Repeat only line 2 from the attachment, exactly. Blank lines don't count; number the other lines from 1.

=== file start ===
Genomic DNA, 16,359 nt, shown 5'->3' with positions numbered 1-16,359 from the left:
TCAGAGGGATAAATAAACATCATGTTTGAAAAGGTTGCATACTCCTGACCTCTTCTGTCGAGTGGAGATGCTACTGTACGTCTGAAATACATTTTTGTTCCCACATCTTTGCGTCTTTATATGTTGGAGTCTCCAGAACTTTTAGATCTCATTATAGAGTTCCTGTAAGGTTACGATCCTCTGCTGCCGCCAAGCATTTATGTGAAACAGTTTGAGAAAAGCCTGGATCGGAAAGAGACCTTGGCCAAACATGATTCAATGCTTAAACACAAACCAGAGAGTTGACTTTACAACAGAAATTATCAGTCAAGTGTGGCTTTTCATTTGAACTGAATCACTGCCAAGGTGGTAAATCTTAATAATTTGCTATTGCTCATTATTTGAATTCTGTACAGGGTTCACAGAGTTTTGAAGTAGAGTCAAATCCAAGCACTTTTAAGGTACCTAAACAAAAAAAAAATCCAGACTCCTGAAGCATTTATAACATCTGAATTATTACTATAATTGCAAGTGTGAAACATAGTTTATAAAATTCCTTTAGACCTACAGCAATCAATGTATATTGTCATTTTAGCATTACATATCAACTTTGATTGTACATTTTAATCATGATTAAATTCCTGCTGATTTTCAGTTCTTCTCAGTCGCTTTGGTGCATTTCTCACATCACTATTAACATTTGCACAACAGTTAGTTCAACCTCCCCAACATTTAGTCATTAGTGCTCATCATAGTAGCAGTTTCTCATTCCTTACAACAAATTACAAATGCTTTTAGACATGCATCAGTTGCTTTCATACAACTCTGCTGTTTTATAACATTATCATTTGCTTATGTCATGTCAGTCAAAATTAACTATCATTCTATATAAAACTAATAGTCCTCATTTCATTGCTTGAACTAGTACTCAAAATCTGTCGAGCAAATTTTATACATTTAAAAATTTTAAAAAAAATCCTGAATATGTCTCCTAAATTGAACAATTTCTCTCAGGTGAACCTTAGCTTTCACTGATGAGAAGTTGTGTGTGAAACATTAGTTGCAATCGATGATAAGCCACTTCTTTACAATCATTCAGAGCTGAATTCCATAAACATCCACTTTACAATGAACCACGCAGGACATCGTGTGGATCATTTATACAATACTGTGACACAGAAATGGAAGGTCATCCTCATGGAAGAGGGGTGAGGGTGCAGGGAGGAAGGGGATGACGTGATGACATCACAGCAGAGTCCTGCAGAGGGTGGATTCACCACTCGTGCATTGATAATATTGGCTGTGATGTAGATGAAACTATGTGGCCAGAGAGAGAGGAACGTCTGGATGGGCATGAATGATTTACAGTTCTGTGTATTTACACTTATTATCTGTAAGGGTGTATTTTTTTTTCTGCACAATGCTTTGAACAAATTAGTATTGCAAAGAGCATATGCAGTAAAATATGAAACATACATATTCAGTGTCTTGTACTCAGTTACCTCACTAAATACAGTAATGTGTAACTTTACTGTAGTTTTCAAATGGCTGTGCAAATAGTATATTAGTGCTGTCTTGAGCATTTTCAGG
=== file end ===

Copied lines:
TCAGAGGGATAAATAAACATCATGTTTGAAAAGGTTGCATACTCCTGACCTCTTCTGTCGAGTGGAGATGCTACTGTACGTCTGAAATACATTTTTGTTCCCACATCTTTGCGTCTTTATATGTTGGAGTCTCCAGAACTTTTAGATCTCATTATAGAGTTCCTGTAAGGTTACGATCCTCTGCTGCCGCCAAGCATTTATGTGAAACAGTTTGAGAAAAGCCTGGATCGGAAAGAGACCTTGGCCAAACATGATTCAATGCTTAAACACAAACCAGAGAGTTGACTTTACAACAGAAATTATCAGTCAAGTGTGGCTTTTCATTTGAACTGAATCACTGCCAAGGTGGTAAATCTTAATAATTTGCTATTGCTCATTATTTGAATTCTGTACAGGGTTCACAGAGTTTTGAAGTAGAGTCAAATCCAAGCACTTTTAAGGTACCTAAACAAAAAAAAAATCCAGACTCCTGAAGCATTTATAACATCTGAATTATTACTATAATTGCAAGTGTGAAACATAGTTTATAAAATTCCTTTAGACCTACAGCAATCAATGTATATTGTCATTTTAGCATTACATATCAACTTTGATTGTACATTTTAATCATGATTAAATTCCTGCTGATTTTCAGTTCTTCTCAGTCGCTTTGGTGCATTTCTCACATCACTATTAACATTTGCACAACAGTTAGTTCAACCTCCCCAACATTTAGTCATTAGTGCTCATCATAGTAGCAGTTTCTCATTCCTTACAACAAATTACAAATGCTTTTAGACATGCATCAGTTGCTTTCATACAACTCTGCTGTTTTATAACATTATCATTTGCTTATGTCATGTCAGTCAAAATTAACTATCATTCTATATAAAACTAATAGTCCTCATTTCATTGCTTGAACTAGTACTCAAAATCTGTCGAGCAAATTTTATACATTTAAAAATTTTAAAAAAAATCCTGAATATGTCTCCTAAATTGAACAATTTCTCTCAGGTGAACCTTAGCTTTCACTGATGAGAAGTTGTGTGTGAAACATTAGTTGCAATCGATGATAAGCCACTTCTTTACAATCATTCAGAGCTGAATTCCATAAACATCCACTTTACAATGAACCACGCAGGACATCGTGTGGATCATTTATACAATACTGTGACACAGAAATGGAAGGTCATCCTCATGGAAGAGGGGTGAGGGTGCAGGGAGGAAGGGGATGACGTGATGACATCACAGCAGAGTCCTGCAGAGGGTGGATTCACCACTCGTGCATTGATAATATTGGCTGTGATGTAGATGAAACTATGTGGCCAGAGAGAGAGGAACGTCTGGATGGGCATGAATGATTTACAGTTCTGTGTATTTACACTTATTATCTGTAAGGGTGTATTTTTTTTTCTGCACAATGCTTTGAACAAATTAGTATTGCAAAGAGCATATGCAGTAAAATATGAAACATACATATTCAGTGTCTTGTACTCAGTTACCTCACTAAATACAGTAATGTGTAACTTTACTGTAGTTTTCAAATGGCTGTGCAAATAGTATATTAGTGCTGTCTTGAGCATTTTCAGG